The following disclosure describes several embodiments of microelectronic devices and methods for packaging microelectronic devices. Many specific details of the present invention are described below with reference to semiconductor devices. The term “microelectronic workpiece,” however, is used throughout to include substrates upon which and/or in which microelectronic devices, micromechanical devices, data storage elements, read/write components, and other features are fabricated. For example, microelectronic workpieces can be semiconductor wafers (e.g., silicon or gallium arsenide wafers), glass substrates, insulative substrates, and many other types of substrates. Many specific details of several embodiments of the invention are described below with reference to microelectronic devices including microelectronic dies in order to provide a thorough understanding of such embodiments. A person of ordinary skill in the art will understand, however, that the invention may have other embodiments with additional elements or without several of the elements shown and described with reference to the embodiments of FIGS. 1A–3.

A. Microelectronic Devices and Methods for Packaging Microelectronic Devices

FIGS. 1A–1F illustrate various stages in a method of packaging microelectronic devices in accordance with one embodiment of the invention. FIG. 1A, more specifically, is a schematic side cross-sectional view of a microelectronic workpiece 102 having a plurality of microelectronic dies 110 (identified individually as 110 a–c). The microelectronic dies 110 can include an integrated circuit 112, a first side 116 having a plurality of bond-pads 114 electrically coupled to the integrated circuit 112, and a second side 118 opposite the first side 116. The dies 110 are typically individual components such that the integrated circuits 112 and bond-pads 114 are specific to each die 110. The dies 110 are formed on the microelectronic workpiece 102 in an arrangement in which the dies 110 are spaced apart from each other by, at most, a first distance D1. After forming the dies 110, the microelectronic workpiece 102 is cut along lines A1—A1 to singulate the dies 110.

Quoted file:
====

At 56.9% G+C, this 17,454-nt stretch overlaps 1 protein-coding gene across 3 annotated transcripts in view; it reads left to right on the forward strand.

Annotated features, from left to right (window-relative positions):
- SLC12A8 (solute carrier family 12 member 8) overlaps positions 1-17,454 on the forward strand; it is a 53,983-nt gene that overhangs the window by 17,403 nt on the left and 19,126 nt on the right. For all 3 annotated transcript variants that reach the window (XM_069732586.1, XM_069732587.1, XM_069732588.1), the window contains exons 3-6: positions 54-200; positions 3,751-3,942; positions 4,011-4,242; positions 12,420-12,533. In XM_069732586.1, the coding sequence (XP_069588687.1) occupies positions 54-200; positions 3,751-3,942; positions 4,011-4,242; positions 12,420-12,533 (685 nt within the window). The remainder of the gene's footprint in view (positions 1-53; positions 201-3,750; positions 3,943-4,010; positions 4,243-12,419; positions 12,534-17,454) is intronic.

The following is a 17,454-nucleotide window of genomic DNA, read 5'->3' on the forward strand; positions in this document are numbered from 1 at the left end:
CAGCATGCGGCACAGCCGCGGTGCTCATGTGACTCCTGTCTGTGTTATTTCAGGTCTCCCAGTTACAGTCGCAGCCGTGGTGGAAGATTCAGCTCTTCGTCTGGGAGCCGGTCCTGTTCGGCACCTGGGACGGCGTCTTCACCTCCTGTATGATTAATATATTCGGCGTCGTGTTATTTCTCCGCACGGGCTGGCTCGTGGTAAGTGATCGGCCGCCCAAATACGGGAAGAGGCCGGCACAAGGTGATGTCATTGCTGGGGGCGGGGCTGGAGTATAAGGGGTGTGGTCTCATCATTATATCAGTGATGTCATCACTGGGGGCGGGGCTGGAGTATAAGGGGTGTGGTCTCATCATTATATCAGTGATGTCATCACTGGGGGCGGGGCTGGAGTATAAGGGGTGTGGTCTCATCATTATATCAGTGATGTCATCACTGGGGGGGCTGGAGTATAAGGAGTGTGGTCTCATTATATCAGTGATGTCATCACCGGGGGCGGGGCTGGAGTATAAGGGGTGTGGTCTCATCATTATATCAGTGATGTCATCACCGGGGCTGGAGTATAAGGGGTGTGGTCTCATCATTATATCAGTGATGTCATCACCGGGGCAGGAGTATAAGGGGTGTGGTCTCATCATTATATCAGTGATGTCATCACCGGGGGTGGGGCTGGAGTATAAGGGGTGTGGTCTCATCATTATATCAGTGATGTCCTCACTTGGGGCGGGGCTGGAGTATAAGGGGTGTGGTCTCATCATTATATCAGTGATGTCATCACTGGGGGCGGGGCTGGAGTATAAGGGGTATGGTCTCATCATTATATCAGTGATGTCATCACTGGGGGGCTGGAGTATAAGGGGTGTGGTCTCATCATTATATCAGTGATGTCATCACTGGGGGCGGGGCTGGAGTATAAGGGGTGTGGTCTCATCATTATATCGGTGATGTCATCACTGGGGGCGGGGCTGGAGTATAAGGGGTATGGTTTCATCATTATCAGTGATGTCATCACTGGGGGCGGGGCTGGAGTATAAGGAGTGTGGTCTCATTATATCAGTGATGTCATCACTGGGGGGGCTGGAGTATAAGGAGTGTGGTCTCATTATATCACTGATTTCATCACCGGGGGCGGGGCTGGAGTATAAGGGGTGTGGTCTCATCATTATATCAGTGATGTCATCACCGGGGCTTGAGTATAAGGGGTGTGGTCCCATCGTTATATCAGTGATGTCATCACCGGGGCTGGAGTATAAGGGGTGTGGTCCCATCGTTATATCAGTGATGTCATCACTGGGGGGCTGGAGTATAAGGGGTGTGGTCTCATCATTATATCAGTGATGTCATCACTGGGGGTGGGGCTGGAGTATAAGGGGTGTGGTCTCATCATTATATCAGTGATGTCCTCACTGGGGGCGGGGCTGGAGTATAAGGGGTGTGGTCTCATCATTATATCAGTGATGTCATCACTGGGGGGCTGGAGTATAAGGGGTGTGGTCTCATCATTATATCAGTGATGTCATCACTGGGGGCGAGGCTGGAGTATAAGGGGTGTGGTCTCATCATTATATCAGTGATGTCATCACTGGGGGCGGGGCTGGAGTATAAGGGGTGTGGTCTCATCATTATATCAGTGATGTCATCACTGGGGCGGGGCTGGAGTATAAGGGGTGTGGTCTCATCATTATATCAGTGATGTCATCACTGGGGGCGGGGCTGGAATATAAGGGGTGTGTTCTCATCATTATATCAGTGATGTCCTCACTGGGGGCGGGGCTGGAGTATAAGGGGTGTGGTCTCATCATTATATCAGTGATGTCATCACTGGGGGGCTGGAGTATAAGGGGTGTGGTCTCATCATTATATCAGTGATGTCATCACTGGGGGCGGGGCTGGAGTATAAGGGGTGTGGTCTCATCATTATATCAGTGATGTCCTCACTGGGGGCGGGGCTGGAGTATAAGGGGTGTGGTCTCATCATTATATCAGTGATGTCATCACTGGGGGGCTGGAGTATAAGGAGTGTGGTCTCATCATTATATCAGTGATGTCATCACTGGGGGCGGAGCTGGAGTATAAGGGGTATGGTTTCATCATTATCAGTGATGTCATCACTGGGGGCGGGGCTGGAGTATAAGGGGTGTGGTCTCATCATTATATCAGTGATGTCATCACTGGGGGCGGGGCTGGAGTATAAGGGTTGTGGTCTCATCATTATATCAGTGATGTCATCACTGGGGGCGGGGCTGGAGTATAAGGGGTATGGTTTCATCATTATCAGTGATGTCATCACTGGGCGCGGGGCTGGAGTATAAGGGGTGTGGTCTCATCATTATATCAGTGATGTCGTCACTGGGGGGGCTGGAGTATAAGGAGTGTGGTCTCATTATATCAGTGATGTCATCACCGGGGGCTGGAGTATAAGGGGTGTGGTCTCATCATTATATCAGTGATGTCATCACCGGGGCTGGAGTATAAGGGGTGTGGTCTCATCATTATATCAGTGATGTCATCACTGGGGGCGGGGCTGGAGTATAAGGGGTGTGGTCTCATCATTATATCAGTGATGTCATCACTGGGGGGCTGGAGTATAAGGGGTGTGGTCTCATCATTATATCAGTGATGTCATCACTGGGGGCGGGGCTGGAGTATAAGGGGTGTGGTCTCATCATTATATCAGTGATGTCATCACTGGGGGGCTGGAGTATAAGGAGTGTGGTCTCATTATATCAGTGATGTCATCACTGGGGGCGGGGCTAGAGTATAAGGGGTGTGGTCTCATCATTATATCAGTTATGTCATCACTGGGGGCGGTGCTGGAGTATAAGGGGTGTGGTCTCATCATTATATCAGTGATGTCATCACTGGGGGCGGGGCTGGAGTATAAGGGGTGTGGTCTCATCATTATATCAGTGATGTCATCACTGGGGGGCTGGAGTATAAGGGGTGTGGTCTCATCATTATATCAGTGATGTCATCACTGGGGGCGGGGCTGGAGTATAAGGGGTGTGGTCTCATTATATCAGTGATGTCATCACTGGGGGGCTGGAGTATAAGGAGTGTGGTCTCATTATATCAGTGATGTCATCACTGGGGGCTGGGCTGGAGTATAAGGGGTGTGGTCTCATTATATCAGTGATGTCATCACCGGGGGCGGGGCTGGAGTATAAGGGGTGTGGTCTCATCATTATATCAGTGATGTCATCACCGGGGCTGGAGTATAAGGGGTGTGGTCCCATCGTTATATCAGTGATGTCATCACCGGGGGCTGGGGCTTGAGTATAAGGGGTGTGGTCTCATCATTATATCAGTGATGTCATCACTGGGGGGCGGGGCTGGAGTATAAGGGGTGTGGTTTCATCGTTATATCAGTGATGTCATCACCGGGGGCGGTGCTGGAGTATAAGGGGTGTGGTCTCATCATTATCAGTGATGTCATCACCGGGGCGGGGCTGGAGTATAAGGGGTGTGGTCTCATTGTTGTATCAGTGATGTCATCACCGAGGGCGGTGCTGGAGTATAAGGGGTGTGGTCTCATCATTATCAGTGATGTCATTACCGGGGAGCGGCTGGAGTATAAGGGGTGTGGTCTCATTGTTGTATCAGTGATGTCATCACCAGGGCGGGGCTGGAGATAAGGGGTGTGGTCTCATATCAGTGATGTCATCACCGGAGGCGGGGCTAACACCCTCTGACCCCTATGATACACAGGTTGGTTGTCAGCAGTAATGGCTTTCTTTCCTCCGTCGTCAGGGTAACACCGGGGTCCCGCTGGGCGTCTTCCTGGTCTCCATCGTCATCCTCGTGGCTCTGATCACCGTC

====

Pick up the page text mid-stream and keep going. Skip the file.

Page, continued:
FIG. 1B is a schematic side cross-sectional view of a plurality of microelectronic devices 100 (identified individually as 100 a–b) after attaching the microelectronic dies 110 to a support member 104. After cutting the workpiece 102 of FIG. 1A to separate the dies 110 into individual devices, the second side 118 of the microelectronic dies 110 can be attached to a first surface 106 of the support member 104. The support member 104 can be a separate substrate made of silicon, glass, or other suitable materials. Moreover, the support member 104 can be a tape, such as a polyimide tape or wafer-mounting tape. The dies 110 are arranged such that the dies 110 are spaced apart from adjacent dies 110 by at least a second distance D2. The second distance D2 is greater than the first distance D1 (FIG. 1A), and thus the spacing between the dies 110 is greater on the support member 104 than on the workpiece 102 (FIG. 1A). In one aspect of this embodiment, the microelectronic dies 110 can be tested to ensure that they function properly before they are attached to the support member 104 to enhance the reliability of the packaged microelectronic devices 100.